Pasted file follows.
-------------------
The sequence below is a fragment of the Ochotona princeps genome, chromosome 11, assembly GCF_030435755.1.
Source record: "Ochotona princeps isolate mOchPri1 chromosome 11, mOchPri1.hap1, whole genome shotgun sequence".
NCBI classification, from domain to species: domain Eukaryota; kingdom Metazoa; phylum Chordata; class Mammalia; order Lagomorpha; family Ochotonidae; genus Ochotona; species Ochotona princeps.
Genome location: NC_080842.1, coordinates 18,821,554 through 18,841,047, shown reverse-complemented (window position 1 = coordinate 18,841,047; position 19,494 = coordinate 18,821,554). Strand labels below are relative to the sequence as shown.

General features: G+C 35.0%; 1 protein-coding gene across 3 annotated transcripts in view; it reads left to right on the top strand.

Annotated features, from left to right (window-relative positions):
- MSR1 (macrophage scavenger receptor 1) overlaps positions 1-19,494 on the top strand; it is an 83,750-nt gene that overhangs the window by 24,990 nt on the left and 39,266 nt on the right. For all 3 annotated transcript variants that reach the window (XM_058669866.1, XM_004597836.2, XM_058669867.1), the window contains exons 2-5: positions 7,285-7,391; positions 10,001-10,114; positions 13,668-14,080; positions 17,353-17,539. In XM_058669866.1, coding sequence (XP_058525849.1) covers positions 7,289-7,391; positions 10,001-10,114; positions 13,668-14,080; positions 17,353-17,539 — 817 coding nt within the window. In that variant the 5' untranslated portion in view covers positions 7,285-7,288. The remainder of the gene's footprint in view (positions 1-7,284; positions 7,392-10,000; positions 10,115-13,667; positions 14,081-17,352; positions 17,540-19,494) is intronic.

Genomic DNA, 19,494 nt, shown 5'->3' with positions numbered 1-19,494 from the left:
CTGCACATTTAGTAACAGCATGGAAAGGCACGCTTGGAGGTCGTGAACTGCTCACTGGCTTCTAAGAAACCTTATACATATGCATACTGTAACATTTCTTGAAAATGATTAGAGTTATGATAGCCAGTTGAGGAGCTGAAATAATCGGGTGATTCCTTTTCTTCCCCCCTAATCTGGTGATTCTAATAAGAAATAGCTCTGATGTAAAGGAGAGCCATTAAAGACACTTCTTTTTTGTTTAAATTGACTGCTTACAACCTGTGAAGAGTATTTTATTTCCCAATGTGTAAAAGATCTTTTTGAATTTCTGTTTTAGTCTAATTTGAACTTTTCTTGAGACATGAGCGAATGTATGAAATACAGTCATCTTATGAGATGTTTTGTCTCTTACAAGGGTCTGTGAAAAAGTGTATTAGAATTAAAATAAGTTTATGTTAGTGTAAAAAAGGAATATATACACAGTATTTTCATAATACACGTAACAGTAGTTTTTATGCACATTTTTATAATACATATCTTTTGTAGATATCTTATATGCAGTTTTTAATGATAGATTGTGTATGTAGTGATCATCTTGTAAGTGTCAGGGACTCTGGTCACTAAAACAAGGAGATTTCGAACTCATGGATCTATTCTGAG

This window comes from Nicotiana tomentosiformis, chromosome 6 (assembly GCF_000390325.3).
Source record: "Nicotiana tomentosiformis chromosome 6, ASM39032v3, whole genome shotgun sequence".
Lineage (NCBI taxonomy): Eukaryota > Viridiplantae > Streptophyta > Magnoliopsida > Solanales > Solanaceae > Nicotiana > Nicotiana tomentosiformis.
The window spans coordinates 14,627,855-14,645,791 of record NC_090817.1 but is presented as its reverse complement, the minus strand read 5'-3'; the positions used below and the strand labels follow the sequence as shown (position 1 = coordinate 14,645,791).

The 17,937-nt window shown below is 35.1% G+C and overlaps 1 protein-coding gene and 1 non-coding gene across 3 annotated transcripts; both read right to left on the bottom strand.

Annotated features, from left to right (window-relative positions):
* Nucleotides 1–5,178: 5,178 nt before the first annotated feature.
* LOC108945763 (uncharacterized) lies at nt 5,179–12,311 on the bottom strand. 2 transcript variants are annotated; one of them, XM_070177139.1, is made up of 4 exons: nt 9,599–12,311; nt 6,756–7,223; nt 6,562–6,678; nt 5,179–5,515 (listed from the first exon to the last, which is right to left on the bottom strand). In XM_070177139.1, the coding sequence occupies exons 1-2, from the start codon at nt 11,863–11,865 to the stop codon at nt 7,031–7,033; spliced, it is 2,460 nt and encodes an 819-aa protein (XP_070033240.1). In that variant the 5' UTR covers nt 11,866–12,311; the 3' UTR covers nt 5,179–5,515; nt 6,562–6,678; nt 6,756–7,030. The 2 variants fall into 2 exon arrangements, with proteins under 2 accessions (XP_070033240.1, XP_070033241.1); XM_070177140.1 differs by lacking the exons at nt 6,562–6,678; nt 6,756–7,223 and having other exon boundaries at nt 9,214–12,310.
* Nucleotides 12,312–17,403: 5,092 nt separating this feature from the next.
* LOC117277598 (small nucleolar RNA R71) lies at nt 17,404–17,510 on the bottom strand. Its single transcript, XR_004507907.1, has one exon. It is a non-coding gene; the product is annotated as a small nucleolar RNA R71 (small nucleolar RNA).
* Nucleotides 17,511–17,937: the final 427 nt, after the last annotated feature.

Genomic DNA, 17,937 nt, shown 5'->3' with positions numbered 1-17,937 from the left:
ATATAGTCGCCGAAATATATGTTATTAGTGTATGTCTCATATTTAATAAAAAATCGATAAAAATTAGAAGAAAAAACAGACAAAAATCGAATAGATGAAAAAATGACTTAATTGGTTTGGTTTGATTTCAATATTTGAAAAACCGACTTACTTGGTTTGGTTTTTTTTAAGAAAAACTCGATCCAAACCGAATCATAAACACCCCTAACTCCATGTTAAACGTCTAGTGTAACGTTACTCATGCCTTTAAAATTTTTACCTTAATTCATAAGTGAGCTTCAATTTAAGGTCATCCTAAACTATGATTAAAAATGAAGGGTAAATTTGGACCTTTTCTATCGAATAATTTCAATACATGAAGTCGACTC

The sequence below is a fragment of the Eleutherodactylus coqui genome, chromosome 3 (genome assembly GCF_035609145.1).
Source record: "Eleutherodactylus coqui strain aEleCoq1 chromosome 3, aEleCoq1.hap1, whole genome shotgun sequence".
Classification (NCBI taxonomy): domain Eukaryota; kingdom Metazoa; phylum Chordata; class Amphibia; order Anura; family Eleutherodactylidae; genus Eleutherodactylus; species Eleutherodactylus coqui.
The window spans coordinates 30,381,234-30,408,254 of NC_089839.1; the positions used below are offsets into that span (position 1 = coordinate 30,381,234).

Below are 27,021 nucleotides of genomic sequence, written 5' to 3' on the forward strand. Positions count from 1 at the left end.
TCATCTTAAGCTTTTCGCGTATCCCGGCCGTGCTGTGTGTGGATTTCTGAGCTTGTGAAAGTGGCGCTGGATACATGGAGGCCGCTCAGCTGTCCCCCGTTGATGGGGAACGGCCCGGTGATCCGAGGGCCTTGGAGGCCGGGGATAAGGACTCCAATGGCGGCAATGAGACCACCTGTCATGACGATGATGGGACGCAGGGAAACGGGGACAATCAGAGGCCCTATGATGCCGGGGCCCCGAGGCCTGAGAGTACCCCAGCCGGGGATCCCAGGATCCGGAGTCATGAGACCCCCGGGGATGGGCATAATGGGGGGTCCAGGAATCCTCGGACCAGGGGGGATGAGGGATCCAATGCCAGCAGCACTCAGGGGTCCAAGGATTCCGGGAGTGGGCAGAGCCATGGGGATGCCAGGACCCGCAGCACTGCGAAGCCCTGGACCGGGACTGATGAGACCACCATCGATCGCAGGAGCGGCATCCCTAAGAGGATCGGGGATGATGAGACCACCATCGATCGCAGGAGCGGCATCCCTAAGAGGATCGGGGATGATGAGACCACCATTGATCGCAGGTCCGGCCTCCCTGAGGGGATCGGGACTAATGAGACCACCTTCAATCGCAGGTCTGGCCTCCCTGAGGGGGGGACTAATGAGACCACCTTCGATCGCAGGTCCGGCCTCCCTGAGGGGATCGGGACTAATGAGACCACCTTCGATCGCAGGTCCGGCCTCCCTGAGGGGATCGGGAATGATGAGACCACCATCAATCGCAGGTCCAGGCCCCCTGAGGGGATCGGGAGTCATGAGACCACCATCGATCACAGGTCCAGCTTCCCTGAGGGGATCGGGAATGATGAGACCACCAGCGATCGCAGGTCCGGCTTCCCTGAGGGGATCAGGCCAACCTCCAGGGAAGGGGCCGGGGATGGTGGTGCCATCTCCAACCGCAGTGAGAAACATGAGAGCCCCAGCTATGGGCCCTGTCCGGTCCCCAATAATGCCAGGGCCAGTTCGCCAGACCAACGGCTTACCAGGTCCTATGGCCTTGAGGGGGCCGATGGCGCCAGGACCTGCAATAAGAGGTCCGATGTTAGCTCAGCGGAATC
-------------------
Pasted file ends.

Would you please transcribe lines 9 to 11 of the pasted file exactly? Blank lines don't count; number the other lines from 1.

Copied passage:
CTGCACATTTAGTAACAGCATGGAAAGGCACGCTTGGAGGTCGTGAACTGCTCACTGGCTTCTAAGAAACCTTATACATATGCATACTGTAACATTTCTTGAAAATGATTAGAGTTATGATAGCCAGTTGAGGAGCTGAAATAATCGGGTGATTCCTTTTCTTCCCCCCTAATCTGGTGATTCTAATAAGAAATAGCTCTGATGTAAAGGAGAGCCATTAAAGACACTTCTTTTTTGTTTAAATTGACTGCTTACAACCTGTGAAGAGTATTTTATTTCCCAATGTGTAAAAGATCTTTTTGAATTTCTGTTTTAGTCTAATTTGAACTTTTCTTGAGACATGAGCGAATGTATGAAATACAGTCATCTTATGAGATGTTTTGTCTCTTACAAGGGTCTGTGAAAAAGTGTATTAGAATTAAAATAAGTTTATGTTAGTGTAAAAAAGGAATATATACACAGTATTTTCATAATACACGTAACAGTAGTTTTTATGCACATTTTTATAATACATATCTTTTGTAGATATCTTATATGCAGTTTTTAATGATAGATTGTGTATGTAGTGATCATCTTGTAAGTGTCAGGGACTCTGGTCACTAAAACAAGGAGATTTCGAACTCATGGATCTATTCTGAG

This window comes from Nicotiana tomentosiformis, chromosome 6 (assembly GCF_000390325.3).
Source record: "Nicotiana tomentosiformis chromosome 6, ASM39032v3, whole genome shotgun sequence".